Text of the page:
Coding Notes

Ideas and thoughts from Seth Long

Coupling and Cohesion

My blog is now located at http://www.WhoIsSethLong.com

One of my biggest pet peeves as a programmer are other programmers who create giant “do all” general classes rather then creating a few smaller specialized classes.  So, I thought it would be a good idea to write a little bit about the Object Oriented principles of Coupling and Cohesion that deal specifically with this issue.

Coupling refers to how tightly different classes are connected to one another.  Tightly coupled classes contain a high number of interactions and dependencies.  Loosely coupled classes are the opposite in that their dependencies on one another are kept to a minimum and instead rely on the well defined public interfaces of each other

Ok, I know it’s hard to understand coupling if you’ve never heard about it before, so I think the best way to explain it is with an example.  I read a great description of coupling a while back that I’m going to share here.  I think it will really help people better understand the concept of coupling.  It was in a reply post on the Sun Developer’s Network forums and just does a great job of describing coupling in easy to understand terms.

Legos, the toys that SNAP together would be considered loosely coupled because you can just snap the pieces together and build whatever system you want to. However, a jigsaw puzzle has pieces that are TIGHTLY coupled. You can’t take a piece from one jigsaw puzzle (system) and snap it into a different puzzle, because the system (puzzle) is very dependent on the very specific pieces that were built specific to that particular “design”. The legos are built in a more generic fashion so that they can be used in your Lego House, or in my Lego Alien Man. 

The code example below shows two very simple classes that are tightly coupled to one another.  It was inspired by actual code from the Ektron CMS my previous employer so dearly loved.  It is not the actual code but is in the exact same format.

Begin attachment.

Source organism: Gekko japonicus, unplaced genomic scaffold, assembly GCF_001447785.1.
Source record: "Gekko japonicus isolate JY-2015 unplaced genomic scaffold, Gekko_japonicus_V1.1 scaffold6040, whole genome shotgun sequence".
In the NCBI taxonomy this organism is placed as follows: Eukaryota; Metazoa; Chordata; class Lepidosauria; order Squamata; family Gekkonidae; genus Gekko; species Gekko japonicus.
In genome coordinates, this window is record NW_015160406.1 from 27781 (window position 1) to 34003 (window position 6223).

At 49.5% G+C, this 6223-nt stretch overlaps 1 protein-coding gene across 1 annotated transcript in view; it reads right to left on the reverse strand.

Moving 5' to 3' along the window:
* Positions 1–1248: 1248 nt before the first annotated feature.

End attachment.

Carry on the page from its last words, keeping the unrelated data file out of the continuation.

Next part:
class TightCoupling
{
    public void ShowWelcomeMsg(string type)
    {
        switch (type)
        {
            case “GM”:
                Console.WriteLine(“Good Morning”);
                break;
            case “GE”:
                Console.WriteLine(“Good Evening”);
                break;
            case “GN”:
                Console.WriteLine(“Good Night”);
                break;
        }
    }
}
class TightCoupling2
{
    public TightCoupling2()
    {
        TightCoupling example = new TightCoupling();
        example.ShowWelcomeMsg(“GE”);
    }
}

In the above example, the ShowWelcomeMsg function can not be called without knowing the inner-workings of that function making it nearly useless for other systems.  Secondly, if another developer in the future decides to change the switch statement in the ShowWelcomeMsg function, it could inadvertently effect other classes that call that function.

It shouldn’t be too hard to see that loosely coupled classes offer much greater code reuse and flexibility then tightly coupled classes.  Any changes to tightly coupled classes run the high risk of inadvertently effecting other classes and their dependence on other specific classes making them worthless outside the system they are in.  With loosely coupled classes we use well defined public interfaces.  This give us the flexibility to modify the internals of the class in the future without effecting other classes and allow us to reuse the code in other systems.  So, next time you are writing a class, think to yourself: Am I writing a Lego or am I writing a puzzle piece?